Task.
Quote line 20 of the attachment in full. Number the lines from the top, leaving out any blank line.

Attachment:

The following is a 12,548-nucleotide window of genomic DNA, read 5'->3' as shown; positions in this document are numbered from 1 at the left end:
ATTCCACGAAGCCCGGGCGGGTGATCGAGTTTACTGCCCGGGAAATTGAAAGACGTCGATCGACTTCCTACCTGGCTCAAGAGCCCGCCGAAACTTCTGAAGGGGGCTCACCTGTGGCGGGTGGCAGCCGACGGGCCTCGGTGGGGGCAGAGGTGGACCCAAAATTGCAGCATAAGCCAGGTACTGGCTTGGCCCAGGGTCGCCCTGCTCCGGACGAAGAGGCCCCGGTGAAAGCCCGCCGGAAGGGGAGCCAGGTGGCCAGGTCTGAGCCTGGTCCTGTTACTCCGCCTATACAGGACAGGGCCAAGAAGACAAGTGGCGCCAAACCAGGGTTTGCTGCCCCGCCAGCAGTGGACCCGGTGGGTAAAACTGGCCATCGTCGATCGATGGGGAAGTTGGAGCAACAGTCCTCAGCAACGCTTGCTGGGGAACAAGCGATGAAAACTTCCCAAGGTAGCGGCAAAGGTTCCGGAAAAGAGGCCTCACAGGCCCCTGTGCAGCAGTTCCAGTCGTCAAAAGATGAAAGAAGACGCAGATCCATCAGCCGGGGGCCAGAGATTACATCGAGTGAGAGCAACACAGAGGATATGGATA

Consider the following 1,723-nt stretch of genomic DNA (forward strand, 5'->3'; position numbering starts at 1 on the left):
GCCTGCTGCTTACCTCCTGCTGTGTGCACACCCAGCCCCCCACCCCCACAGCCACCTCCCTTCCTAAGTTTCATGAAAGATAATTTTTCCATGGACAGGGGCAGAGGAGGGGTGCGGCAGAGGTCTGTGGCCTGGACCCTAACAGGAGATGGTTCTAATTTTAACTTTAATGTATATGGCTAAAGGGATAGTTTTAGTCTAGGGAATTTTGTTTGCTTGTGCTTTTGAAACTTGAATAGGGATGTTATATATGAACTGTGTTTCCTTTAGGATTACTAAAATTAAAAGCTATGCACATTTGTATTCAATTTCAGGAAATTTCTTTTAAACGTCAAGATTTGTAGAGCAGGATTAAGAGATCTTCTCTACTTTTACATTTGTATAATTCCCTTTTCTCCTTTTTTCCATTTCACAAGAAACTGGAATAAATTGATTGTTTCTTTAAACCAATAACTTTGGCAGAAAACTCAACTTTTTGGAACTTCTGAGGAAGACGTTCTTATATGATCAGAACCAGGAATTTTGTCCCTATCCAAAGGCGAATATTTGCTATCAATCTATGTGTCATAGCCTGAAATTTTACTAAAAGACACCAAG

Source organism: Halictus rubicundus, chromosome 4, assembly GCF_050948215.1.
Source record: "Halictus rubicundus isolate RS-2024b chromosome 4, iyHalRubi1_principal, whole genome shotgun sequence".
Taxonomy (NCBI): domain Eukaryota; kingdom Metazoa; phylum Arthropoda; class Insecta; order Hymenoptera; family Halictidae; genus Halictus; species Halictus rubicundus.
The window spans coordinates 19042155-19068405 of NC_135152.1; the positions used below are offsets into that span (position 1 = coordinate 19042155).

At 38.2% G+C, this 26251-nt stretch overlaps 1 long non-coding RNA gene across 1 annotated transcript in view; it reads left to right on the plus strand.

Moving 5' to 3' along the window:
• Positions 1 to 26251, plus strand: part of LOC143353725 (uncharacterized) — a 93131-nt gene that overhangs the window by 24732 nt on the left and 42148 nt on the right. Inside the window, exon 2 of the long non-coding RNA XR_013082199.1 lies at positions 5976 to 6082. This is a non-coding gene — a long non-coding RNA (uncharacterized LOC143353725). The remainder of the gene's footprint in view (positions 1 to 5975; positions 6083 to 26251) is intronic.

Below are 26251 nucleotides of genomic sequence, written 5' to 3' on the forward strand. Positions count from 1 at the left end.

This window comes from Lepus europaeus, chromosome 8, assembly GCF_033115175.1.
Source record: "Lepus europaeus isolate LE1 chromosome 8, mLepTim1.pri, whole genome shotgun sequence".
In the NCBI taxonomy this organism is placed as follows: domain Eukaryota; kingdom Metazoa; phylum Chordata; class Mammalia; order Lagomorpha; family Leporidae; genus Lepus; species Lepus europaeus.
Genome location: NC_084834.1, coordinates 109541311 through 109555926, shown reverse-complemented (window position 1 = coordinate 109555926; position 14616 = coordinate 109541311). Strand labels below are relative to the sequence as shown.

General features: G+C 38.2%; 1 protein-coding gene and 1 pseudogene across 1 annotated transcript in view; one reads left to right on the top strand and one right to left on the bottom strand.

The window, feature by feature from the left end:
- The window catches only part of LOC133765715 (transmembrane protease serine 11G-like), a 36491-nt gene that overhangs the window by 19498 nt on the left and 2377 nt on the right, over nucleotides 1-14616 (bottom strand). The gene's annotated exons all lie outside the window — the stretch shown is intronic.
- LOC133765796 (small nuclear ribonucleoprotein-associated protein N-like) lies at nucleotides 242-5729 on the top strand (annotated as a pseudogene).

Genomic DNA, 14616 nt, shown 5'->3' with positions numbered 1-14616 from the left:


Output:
- LOC133765796 (small nuclear ribonucleoprotein-associated protein N-like) lies at nucleotides 242-5729 on the top strand (annotated as a pseudogene).